The place has gotten a little more commercial, everything was slightly overpriced, and it even sells “Voodoo Dolls”, which I know they know is not actually A Thing, but it’s something tourists like to see. I didn’t see as many of Sallie Ann Glassman’s own oils, and the ones I did see had gone from 1 ounce to 1/2 ounce bottles–but the prices were still the same. I can’t really complain, because I know a lot of that money is going to the restoration of the city and the neighborhood–there were a couple of buildings I noticed that had businesses in them that were empty shells the last time I was there–but I think I will be buying most of my spiritual supplies from F&F Botanica when I’m in NOLA from now on.

Lomographers of Acadiana meetup: New Orleans Pharmacy Museum & The Historic Voodoo Museum

I was uploading photos from this weekend to Flickr when I realized that I never posted last month’s meetup. Unfortunately I only have digital photos, because the batteries in my flash were dead and I didn’t realize it until the morning of the meetup. Oh, well.

First we went to the New Orleans Pharmacy Museum on Chartres Street. It’s a museum of 19th century medicine housed in the office/home of the first licensed pharmacist in the Louisiana Territory. All of the displays are authentic, none of the items are reproductions. If you’re in the French Quarter and looking for something a little different I recommend it. It was really interesting, there was a lot to see, and admission is just $5.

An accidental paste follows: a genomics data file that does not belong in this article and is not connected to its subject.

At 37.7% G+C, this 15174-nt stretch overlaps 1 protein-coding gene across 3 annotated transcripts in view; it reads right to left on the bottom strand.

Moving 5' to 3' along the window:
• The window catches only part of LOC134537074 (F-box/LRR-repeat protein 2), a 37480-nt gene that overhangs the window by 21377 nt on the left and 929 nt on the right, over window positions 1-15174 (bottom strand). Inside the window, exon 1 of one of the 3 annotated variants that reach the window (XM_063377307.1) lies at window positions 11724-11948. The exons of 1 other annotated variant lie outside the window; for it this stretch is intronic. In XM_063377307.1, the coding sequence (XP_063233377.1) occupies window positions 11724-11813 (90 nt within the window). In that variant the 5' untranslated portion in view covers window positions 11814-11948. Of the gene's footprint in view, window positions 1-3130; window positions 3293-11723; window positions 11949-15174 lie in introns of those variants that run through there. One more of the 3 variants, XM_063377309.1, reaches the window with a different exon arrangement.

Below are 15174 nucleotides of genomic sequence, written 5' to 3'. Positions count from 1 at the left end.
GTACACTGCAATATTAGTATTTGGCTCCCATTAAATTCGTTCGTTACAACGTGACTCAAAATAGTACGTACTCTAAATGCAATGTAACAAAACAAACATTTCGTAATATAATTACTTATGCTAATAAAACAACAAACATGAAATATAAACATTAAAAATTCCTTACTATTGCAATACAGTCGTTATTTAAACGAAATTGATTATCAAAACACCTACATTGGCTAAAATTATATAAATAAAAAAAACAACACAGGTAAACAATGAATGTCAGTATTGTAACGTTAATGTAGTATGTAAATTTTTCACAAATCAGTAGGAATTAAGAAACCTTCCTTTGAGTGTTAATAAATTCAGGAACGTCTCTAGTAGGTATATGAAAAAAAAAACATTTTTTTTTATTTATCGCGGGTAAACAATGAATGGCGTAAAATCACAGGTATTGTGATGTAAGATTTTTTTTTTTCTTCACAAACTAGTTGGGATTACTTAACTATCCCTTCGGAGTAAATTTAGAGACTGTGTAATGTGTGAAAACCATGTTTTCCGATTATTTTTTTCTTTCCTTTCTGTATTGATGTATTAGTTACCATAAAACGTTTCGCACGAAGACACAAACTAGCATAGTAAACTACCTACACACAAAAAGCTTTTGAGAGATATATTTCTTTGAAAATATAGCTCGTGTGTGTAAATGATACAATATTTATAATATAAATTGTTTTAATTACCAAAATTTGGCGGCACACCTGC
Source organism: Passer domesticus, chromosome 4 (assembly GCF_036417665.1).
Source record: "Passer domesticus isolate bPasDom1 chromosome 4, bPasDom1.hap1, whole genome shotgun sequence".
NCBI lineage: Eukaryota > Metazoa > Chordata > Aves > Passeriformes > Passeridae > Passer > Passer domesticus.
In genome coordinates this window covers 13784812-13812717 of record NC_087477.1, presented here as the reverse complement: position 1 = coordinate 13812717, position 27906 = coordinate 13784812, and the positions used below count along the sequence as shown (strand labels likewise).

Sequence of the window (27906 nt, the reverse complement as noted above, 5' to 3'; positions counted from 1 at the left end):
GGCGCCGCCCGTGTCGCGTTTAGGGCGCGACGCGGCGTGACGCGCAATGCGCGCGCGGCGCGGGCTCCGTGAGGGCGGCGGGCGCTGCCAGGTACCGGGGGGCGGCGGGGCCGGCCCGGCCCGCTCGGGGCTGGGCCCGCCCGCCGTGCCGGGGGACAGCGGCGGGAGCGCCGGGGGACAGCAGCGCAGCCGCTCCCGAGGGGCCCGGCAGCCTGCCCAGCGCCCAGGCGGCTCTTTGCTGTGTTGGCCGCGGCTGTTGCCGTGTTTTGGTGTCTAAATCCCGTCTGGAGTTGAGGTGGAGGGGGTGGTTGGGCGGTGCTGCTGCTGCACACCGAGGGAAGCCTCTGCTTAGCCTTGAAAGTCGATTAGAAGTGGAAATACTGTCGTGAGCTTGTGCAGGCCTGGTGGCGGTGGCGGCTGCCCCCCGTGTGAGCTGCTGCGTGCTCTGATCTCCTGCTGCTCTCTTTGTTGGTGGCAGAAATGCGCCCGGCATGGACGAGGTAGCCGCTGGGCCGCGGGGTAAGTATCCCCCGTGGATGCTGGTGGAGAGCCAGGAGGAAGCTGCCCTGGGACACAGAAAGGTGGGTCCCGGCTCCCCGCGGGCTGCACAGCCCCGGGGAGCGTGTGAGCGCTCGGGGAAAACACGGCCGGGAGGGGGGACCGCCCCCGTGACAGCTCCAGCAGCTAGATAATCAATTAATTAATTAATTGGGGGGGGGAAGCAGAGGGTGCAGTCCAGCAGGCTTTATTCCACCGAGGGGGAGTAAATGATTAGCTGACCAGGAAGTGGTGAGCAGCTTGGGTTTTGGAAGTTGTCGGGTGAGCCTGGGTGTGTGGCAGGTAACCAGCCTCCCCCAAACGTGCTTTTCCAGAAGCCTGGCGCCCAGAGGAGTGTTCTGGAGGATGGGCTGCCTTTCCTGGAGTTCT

One of the things I found fascinating was how so many of the herbal medicines of the 19th century contained ingredients that are used today in rootworking–the apothecary jar 4th from the right on the top contained tincture of asafoetida, a foul-smelling herb sometimes called “devil’s dung” that is used in Hoodoo to both repel evil and harm enemies. I saw a lot of other names I recognized, too.


I really, really want this graduated chest of drawers!

Gold- and silver-plated pills

Pharmacists sometimes compounded silver- or gold-plated pills for their wealthy clients. They knew that the metals had no medicinal properties, but they also knew they’re inert and pass through the system without causing harm, and it got bored rich people to quit whining about their made-up problems for 5 minutes, so what the hell.

Medicinal tobacco and marijuana

This was a display about the medicinal use of cannabis and perique (a type of tobacco grown in Louisiana)–tobacco was apparently prescribed to treat asthma!

Voodoo potions